Interbull genomic evaluation of small Holstein populations: InterGenomics-Holstein (IG-HOL)
In December 2020 Interbull Centre launched a new Service for the international genomic evaluation of small Holstein populations: “InterGenomics-Holstein” (IG-HOL). The IG-HOL Service’s principles are to: a) have two categories of participants: IG-HOL countries (small Holstein populations’ countries), and “Contributors” (larger Holstein populations’ countries); b) pool genotypes provided by both participation categories creating a unique reference population (without sharing any genotypes among participants); c) predict gEBVs on each specific IG-HOL country-trait combination scale (for the traits evaluated in the Interbull MACE Service), by adapting to Holstein specificities the methodology used in the Interbull InterGenomics Brown Swiss Service; d) apply the Interbull method for approximating genomic reliabilities.
In the IG-HOL December 2020 routine run 12 280 male genotypes submitted by 4 IG-HOL countries (IRL, ISR, KOR, SVN) and 4 Contributors (DEU, DFS, FRA, PRT) were used in the genomic evaluation of 30 traits predicting gEBVs for 89 IG-HOL country-trait combinations. The size of the pooled reference population ranged from 4 645 bulls (body condition score - conformation trait) to 7 544 bulls (milk, fat, and protein - production traits). As expected, for reference bulls the predicted IG-HOL gEBVs showed high correlations with MACE EBVs, while lower correlations were observed for young bulls comparing their IG-HOL gEBVs to MACE PAs. The reliability gain was satisfactory, with an average increase across all 30 traits of +0.22 for young bulls’ genomic reliabilities vs the MACE PAs’ reliabilities.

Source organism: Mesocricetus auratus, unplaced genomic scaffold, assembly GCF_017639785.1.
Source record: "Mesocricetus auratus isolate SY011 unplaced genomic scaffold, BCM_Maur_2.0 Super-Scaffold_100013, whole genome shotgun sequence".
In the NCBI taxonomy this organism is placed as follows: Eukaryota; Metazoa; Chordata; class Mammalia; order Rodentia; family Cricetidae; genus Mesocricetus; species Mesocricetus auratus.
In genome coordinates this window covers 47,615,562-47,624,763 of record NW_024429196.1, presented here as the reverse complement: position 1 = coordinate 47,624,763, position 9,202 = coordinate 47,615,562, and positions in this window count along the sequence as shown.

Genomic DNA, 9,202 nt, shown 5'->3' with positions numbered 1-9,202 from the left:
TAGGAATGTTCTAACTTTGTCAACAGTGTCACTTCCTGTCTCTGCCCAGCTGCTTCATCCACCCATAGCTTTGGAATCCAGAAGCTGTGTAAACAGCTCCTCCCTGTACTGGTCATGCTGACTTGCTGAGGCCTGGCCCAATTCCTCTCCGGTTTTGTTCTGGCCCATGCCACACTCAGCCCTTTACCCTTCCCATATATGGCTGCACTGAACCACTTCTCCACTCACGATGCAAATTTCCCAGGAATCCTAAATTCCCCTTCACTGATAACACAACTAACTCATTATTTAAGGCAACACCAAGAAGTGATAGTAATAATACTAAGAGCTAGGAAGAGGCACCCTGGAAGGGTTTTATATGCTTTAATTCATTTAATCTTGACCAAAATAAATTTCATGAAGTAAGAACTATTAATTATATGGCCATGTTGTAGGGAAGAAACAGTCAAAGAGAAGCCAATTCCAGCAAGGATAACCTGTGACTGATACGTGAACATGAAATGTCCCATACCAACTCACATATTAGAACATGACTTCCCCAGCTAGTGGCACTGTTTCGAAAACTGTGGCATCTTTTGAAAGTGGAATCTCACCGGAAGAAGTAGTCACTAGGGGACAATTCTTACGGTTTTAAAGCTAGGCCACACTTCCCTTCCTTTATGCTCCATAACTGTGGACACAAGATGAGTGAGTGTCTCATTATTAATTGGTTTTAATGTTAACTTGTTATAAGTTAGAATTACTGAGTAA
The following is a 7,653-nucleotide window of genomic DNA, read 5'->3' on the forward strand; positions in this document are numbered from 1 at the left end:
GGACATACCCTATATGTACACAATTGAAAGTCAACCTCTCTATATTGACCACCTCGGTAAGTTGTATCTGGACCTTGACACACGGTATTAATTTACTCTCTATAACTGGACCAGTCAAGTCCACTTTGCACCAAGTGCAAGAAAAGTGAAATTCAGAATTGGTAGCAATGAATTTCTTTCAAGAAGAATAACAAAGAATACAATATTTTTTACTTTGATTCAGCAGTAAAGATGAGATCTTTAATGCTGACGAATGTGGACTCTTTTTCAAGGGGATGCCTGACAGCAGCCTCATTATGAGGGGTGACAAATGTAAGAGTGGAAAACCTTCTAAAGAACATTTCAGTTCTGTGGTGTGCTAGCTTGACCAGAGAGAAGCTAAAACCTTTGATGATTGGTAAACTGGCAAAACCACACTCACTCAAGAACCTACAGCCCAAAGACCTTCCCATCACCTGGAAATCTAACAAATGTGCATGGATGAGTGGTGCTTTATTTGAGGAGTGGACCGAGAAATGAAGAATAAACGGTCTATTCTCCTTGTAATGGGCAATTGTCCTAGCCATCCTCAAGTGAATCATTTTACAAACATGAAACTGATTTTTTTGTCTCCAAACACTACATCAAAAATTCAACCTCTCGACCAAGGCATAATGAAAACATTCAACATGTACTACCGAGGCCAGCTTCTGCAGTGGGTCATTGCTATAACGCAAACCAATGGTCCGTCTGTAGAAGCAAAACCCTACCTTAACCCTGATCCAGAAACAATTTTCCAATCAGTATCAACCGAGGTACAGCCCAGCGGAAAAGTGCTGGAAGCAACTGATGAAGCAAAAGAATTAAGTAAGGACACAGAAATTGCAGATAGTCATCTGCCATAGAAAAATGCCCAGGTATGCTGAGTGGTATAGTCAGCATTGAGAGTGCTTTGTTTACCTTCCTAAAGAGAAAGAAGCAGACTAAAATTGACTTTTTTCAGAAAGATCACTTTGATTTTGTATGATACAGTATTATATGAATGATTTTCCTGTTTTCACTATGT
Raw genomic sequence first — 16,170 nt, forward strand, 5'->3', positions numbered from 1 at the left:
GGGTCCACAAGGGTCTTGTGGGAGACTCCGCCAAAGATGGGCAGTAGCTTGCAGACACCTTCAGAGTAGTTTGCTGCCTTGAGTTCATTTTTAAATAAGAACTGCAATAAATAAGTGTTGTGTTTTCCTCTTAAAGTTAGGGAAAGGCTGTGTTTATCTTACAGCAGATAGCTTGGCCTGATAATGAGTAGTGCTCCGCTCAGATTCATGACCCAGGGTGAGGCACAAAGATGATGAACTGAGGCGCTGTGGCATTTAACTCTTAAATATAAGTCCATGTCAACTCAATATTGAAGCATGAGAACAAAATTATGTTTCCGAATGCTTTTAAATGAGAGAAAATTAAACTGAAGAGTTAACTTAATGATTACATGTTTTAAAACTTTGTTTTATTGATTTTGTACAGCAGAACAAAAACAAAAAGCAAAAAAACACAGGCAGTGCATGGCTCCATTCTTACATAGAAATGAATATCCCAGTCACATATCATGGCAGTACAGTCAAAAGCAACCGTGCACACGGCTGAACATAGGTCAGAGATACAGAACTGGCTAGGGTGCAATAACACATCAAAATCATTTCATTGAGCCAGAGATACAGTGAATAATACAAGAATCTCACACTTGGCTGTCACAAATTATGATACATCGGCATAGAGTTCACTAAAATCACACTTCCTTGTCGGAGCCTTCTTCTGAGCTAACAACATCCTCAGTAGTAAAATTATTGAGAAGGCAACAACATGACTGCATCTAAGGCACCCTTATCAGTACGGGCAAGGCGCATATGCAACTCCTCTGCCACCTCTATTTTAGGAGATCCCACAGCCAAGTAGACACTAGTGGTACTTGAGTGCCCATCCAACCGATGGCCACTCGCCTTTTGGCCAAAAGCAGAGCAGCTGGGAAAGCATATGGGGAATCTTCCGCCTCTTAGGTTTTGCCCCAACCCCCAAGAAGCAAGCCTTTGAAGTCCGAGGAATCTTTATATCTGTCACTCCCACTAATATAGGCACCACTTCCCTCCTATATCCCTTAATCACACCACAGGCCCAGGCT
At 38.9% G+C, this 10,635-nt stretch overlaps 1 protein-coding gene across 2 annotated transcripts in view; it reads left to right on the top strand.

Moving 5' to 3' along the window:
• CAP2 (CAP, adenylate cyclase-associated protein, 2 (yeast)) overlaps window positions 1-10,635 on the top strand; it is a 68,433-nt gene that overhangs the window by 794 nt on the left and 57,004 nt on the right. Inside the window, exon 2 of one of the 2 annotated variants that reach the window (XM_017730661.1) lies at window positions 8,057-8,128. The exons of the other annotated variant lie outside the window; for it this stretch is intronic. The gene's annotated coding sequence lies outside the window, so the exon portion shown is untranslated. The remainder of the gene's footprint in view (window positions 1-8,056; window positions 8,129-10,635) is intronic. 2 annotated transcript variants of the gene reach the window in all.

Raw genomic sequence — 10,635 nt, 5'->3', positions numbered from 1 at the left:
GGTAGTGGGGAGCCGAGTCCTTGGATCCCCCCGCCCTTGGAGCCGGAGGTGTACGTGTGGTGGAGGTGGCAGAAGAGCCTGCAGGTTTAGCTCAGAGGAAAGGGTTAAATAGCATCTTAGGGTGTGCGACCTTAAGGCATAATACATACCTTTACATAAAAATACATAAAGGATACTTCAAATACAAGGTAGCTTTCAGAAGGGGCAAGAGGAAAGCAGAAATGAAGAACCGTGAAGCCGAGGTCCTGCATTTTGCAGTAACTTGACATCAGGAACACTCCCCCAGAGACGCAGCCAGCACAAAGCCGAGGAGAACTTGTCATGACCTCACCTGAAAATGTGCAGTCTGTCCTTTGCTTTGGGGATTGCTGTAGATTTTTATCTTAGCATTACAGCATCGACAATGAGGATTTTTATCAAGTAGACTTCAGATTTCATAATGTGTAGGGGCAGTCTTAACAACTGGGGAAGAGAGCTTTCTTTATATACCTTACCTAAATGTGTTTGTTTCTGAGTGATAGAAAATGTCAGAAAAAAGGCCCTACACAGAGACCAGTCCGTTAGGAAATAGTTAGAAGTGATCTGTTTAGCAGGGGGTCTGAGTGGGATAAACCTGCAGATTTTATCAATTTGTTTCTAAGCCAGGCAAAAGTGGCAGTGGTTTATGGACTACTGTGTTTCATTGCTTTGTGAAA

These results show that IG-HOL is a valuable Service, especially for countries with small Holstein populations which cannot benefit from being part of large international genotype-exchange consortia.
LicenseAuthors who publish with this journal agree to the following terms:
- Authors retain copyright and grant the journal right of first publication with the work simultaneously licensed under a Creative Commons Attribution License that allows others to share the work with an acknowledgement of the work's authorship and initial publication in this journal.
- Authors are able to enter into separate, additional contractual arrangements for the non-exclusive distribution of the journal's published version of the work (e.g., post it to an institutional repository or publish it in a book), with an acknowledgement of its initial publication in this journal.
- Authors are permitted and encouraged to post their work online (e.g., in institutional repositories or on their website) prior to and during the submission process, as it can lead to productive exchanges, as well as earlier and greater citation of published work (See The Effect of Open Access).